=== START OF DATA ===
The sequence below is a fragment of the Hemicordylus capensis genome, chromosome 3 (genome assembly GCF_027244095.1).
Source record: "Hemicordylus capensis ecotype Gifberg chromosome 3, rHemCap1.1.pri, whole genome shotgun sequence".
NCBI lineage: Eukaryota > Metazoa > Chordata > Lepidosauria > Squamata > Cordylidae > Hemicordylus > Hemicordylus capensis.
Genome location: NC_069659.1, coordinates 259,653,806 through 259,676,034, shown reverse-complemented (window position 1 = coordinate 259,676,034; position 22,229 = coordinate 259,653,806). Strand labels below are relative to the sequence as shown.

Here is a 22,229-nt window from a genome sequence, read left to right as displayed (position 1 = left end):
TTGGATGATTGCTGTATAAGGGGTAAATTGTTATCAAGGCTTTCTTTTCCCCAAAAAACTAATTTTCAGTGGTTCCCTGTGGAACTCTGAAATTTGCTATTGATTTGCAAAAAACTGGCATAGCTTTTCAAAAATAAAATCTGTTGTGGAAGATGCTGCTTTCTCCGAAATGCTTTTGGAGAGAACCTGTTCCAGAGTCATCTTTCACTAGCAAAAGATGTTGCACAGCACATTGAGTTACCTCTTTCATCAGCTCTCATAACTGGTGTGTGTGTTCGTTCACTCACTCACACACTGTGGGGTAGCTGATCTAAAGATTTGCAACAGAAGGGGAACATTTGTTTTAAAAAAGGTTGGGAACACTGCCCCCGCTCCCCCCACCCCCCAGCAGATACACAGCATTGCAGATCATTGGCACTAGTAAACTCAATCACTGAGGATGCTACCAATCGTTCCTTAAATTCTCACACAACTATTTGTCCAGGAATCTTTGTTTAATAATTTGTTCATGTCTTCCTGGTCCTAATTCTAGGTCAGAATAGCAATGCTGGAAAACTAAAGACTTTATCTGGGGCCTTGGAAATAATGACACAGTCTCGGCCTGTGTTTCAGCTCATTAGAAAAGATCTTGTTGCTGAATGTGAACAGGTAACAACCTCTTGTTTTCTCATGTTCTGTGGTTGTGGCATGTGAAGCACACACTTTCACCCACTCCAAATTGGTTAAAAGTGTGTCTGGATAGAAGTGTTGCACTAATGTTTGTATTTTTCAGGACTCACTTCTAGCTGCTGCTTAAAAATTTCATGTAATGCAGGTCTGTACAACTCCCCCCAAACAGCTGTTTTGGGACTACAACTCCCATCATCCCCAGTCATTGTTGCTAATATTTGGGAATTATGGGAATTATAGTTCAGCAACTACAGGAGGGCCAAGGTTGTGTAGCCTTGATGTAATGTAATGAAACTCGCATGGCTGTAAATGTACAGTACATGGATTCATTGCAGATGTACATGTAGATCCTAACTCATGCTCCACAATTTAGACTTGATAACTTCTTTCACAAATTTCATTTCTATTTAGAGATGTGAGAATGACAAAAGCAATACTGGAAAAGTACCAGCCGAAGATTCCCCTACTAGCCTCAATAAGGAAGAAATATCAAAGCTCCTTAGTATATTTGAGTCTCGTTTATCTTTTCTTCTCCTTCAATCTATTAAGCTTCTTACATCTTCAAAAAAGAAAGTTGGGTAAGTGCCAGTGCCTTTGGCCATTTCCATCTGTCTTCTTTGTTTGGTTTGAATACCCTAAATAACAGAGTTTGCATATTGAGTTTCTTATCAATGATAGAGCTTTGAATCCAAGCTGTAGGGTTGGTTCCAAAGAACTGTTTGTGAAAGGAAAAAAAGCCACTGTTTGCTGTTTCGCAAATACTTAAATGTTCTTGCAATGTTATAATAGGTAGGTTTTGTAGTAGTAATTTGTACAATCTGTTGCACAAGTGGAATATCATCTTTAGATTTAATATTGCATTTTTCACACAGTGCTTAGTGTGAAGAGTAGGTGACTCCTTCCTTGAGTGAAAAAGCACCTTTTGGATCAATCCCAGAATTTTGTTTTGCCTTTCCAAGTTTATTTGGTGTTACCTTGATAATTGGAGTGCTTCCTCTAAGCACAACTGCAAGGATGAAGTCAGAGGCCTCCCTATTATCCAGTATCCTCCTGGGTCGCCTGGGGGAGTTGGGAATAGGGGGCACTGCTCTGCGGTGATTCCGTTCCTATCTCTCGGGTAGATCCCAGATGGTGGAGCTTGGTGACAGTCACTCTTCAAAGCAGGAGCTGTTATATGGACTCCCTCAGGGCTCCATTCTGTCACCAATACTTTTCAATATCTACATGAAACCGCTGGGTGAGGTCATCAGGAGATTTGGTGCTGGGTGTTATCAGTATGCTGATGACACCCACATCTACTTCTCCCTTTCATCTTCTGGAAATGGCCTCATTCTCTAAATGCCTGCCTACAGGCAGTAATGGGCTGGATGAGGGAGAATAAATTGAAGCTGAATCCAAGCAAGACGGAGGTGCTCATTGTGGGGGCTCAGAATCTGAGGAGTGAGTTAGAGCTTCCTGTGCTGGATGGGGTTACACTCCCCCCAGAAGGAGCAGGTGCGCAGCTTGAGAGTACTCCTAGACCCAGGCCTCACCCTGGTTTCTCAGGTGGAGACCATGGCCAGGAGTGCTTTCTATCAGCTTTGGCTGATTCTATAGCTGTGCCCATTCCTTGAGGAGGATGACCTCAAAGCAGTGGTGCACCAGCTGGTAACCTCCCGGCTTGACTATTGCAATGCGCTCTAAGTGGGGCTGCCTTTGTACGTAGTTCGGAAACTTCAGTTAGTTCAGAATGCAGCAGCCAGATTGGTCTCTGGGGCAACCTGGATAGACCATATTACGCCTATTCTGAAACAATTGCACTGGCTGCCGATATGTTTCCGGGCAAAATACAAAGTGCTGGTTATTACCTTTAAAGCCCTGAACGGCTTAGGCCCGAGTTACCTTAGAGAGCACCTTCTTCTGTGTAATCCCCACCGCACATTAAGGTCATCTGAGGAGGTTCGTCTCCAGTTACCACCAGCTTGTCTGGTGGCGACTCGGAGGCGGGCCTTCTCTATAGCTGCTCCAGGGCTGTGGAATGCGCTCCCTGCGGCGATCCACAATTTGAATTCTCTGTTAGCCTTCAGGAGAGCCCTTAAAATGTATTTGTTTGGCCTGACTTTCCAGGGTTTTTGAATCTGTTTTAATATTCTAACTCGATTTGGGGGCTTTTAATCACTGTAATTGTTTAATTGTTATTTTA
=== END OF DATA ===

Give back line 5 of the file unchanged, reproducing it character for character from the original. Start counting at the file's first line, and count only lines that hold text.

Here is a 22,229-nt window from a genome sequence, read left to right as displayed (position 1 = left end):